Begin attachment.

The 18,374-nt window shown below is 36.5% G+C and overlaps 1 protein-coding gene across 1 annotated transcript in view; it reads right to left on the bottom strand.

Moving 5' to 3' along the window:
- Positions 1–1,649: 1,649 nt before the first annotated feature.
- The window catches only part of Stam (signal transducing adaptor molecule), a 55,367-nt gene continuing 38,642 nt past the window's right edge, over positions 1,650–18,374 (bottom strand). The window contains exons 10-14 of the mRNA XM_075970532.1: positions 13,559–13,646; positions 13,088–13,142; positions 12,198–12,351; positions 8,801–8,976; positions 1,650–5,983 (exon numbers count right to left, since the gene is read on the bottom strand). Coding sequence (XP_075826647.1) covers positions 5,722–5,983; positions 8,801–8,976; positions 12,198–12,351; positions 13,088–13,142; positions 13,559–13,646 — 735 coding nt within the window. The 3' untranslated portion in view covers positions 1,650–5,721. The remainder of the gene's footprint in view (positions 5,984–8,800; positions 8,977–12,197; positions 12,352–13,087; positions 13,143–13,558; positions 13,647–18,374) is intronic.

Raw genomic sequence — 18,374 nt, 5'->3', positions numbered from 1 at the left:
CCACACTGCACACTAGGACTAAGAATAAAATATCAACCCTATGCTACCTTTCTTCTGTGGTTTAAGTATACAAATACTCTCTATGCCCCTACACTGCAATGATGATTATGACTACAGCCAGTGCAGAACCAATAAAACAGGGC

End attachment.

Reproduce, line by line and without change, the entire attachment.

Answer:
The 18,374-nt window shown below is 36.5% G+C and overlaps 1 protein-coding gene across 1 annotated transcript in view; it reads right to left on the bottom strand.

Moving 5' to 3' along the window:
- Positions 1–1,649: 1,649 nt before the first annotated feature.
- The window catches only part of Stam (signal transducing adaptor molecule), a 55,367-nt gene continuing 38,642 nt past the window's right edge, over positions 1,650–18,374 (bottom strand). The window contains exons 10-14 of the mRNA XM_075970532.1: positions 13,559–13,646; positions 13,088–13,142; positions 12,198–12,351; positions 8,801–8,976; positions 1,650–5,983 (exon numbers count right to left, since the gene is read on the bottom strand). Coding sequence (XP_075826647.1) covers positions 5,722–5,983; positions 8,801–8,976; positions 12,198–12,351; positions 13,088–13,142; positions 13,559–13,646 — 735 coding nt within the window. The 3' untranslated portion in view covers positions 1,650–5,721. The remainder of the gene's footprint in view (positions 5,984–8,800; positions 8,977–12,197; positions 12,352–13,087; positions 13,143–13,558; positions 13,647–18,374) is intronic.

Raw genomic sequence — 18,374 nt, 5'->3', positions numbered from 1 at the left:
CCACACTGCACACTAGGACTAAGAATAAAATATCAACCCTATGCTACCTTTCTTCTGTGGTTTAAGTATACAAATACTCTCTATGCCCCTACACTGCAATGATGATTATGACTACAGCCAGTGCAGAACCAATAAAACAGGGC